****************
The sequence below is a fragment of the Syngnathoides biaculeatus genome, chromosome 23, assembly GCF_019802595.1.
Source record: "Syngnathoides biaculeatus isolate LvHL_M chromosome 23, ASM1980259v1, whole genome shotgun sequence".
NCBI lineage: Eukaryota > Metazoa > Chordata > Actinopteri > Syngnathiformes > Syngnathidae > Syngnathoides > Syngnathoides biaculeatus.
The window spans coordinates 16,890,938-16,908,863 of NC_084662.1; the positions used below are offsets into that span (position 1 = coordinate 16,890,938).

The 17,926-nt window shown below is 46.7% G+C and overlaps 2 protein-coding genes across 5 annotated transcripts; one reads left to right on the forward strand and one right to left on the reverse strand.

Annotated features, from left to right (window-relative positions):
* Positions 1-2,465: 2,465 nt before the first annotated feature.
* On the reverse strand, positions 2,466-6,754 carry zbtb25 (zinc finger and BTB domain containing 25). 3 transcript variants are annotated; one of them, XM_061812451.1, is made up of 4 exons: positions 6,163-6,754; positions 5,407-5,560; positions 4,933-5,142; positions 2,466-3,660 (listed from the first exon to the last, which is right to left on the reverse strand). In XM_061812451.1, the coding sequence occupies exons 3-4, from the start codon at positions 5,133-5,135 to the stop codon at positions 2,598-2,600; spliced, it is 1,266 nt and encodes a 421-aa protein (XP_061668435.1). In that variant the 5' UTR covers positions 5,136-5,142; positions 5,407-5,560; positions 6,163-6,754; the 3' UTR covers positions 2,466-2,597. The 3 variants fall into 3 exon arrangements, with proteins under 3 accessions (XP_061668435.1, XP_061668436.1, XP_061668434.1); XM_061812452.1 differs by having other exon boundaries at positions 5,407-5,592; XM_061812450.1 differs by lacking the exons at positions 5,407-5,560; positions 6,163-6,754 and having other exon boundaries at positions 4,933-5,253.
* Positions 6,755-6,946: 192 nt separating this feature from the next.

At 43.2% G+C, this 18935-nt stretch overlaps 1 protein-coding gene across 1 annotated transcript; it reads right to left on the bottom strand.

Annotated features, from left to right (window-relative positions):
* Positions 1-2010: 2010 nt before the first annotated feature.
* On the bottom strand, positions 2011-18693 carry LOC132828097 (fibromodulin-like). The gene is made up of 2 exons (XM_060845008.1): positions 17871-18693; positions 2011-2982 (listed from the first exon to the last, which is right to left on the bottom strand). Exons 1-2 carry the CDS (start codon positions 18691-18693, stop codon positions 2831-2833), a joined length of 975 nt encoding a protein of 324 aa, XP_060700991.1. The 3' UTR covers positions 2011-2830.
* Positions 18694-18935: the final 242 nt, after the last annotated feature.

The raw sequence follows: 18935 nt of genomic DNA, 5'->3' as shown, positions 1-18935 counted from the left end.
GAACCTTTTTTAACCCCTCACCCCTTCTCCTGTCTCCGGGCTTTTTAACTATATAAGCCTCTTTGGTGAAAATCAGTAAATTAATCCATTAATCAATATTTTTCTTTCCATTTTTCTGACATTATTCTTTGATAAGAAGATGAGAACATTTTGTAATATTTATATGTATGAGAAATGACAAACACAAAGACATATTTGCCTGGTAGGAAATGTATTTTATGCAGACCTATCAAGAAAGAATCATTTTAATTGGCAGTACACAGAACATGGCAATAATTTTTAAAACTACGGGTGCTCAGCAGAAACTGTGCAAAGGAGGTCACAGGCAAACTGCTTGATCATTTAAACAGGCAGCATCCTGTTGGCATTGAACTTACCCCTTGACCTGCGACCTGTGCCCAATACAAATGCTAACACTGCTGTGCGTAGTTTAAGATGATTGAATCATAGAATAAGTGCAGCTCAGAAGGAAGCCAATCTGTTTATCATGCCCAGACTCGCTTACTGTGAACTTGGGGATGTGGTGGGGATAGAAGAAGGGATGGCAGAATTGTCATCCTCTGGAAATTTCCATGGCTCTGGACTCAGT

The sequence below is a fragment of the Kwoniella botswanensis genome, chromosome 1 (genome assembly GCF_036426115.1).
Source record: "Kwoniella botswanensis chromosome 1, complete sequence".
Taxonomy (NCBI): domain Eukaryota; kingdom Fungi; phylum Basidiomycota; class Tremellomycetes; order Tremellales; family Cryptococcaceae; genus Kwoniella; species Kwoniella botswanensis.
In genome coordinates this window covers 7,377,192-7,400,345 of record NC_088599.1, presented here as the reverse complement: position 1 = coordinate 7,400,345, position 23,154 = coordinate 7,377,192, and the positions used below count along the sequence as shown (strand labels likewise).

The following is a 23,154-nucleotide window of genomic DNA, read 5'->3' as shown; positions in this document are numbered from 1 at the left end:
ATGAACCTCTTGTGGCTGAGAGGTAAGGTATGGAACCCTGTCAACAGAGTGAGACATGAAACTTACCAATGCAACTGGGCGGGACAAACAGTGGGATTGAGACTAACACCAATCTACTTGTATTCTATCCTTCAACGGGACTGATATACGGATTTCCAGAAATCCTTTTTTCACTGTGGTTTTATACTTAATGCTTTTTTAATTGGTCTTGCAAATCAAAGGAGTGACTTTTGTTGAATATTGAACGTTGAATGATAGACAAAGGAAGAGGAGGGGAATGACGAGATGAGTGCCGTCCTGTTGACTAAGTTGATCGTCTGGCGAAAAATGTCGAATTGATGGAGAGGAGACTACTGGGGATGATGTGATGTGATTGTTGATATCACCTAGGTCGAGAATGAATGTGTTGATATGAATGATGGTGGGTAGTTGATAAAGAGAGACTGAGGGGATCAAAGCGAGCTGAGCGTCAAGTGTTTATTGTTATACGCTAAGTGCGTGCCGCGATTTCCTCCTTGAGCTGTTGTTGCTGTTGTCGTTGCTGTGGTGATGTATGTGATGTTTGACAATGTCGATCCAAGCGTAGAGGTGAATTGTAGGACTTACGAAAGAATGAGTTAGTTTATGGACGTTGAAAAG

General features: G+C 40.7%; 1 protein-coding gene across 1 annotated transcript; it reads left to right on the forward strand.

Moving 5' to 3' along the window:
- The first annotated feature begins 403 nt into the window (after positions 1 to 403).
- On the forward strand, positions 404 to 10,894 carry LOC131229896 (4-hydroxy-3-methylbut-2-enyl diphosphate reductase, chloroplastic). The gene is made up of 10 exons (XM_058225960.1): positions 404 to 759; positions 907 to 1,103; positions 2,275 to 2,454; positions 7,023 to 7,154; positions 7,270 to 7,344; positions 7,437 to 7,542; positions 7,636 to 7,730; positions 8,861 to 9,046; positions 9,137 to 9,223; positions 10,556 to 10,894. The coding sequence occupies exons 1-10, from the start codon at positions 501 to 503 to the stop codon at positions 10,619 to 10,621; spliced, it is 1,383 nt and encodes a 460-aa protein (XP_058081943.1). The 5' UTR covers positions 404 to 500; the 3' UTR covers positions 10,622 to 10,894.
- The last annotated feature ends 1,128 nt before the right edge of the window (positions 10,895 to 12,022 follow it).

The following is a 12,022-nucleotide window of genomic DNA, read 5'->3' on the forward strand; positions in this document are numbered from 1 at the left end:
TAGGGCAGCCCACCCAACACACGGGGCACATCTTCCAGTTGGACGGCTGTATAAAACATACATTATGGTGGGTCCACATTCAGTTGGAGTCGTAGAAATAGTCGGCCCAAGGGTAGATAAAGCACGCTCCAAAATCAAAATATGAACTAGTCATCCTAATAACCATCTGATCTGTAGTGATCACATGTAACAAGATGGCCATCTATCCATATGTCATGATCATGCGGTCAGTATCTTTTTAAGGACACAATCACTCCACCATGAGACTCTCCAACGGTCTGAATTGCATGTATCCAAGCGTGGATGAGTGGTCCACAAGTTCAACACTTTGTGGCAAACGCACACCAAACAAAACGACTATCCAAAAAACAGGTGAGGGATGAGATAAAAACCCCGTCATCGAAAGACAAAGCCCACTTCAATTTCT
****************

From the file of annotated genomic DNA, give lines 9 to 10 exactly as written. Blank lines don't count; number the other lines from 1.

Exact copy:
* Positions 6,755-6,946: 192 nt separating this feature from the next.

At 43.2% G+C, this 18935-nt stretch overlaps 1 protein-coding gene across 1 annotated transcript; it reads right to left on the bottom strand.